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If you’re struggling to shed fat and gain muscle, you’re not alone. It takes time to lose body fat, and many factors affect how quickly progress happens. Your lifestyle, exercise habits, sleep quality, access to medical care, and access to fitness information and equipment can all impact your ability to transform your body and the type of fat you carry. At the most basic level, you want to change your energy expenditure to reduce calorie intake and increase net calories burned.
I’m a certified personal trainer as well as a certified nutrition coach through the National Academy of Sports Medicine (NASM). I have years of experience helping my clients lower their body fat percentages, lose weight, and build muscle tone. Let’s dive into how to lose body fat the right way.
Medical disclaimer: This article is intended for educational and informational purposes only. It is not a substitute for health or medical advice. For medical advice, contact an appropriate healthcare provider.
Why Is Body Fat Important?
Body fat, or adipose tissue, often gets vilified. However, your body needs fat storage to keep you warm, transport vitamins A, D, E, and K, cushion your vital organs, provide energy, and maintain a healthy reproductive system. It’s also a good health indicator.
Body mass index (BMI) is used by many to check overall health. But when we’re talking about how to lose overall body fat, your body fat percentage is also a more accurate indicator of your fitness than standing on a scale. Some very thin people have a high percentage of body fat, whereas some athletes have a body weight that’s well over average for their height, but their body fat percentage is much lower than average.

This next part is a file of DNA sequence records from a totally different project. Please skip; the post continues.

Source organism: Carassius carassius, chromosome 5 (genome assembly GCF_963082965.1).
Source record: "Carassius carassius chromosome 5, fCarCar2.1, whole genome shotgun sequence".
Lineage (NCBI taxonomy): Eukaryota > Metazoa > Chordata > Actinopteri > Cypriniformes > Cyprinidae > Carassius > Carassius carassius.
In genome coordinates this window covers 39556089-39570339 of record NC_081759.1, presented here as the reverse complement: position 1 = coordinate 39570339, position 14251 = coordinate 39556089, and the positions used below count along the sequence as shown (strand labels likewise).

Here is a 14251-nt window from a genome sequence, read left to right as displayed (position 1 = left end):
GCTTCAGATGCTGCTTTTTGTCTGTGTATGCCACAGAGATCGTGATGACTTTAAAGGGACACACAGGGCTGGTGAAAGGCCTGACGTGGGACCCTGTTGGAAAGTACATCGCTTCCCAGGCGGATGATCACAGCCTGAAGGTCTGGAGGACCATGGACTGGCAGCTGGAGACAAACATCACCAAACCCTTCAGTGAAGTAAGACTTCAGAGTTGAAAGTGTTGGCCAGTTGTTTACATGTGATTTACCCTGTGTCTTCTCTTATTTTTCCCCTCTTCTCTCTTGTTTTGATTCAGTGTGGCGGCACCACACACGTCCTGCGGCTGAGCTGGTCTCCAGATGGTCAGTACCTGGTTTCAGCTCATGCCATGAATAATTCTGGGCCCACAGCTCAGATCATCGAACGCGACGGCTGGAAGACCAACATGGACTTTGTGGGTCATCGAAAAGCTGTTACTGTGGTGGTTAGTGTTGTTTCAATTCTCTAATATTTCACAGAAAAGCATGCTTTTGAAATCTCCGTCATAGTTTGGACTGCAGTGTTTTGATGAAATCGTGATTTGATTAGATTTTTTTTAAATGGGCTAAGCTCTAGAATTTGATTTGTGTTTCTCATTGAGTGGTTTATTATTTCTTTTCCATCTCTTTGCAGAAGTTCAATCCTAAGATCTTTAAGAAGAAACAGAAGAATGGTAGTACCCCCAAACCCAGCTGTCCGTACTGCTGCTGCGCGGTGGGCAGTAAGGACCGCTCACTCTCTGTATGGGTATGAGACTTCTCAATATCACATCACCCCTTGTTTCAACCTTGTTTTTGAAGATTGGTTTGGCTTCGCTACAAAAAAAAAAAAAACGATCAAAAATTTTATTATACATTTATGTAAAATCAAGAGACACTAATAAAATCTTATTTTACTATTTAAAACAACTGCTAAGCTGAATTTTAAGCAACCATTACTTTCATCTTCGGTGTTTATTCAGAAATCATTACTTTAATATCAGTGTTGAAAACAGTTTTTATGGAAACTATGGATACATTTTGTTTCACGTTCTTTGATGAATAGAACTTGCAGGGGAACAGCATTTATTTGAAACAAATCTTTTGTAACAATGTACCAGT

You can also use your body fat percentage along with a scale and BMI to create a better complete health picture. If you’ve lost 10 pounds, for example, and your body fat percentage hasn’t changed, you may have lost muscle instead of fat. You can experience weight gain due to increased muscle mass while lowering your body fat percentage.
How to Measure Body Fat
There are many ways to measure body fat, including bioelectrical impedance analysis (BIA), hydrostatic underwater weighing, and skinfold measurements. BIA and hydrostatic weighing require specialized equipment that’s difficult and expensive to come by for most people.
There are scales and handheld devices that offer BIA, which uses electrical currents to measure body fat, but those made for the mass market aren’t particularly accurate. Changes in hydration, whether that’s water loss or retention, can skew results, too. If you use a scale or handheld BIA device, try to keep conditions the same each time you use it to get more consistent results.
In general, skinfold measurements using body fat calipers are one of the easiest ways to measure and track your body fat percentage. The calipers are used to take measurements in specific areas of the body. Then, you calculate your body fat based on those measurements. There are different measurement and calculation methods, including the Jackson & Pollock seven-site, four-site, or three-site methods, or the four-site Durnin & Womersley method. I prefer the Jackson & Pollock three-site method because it’s the easiest to do at home.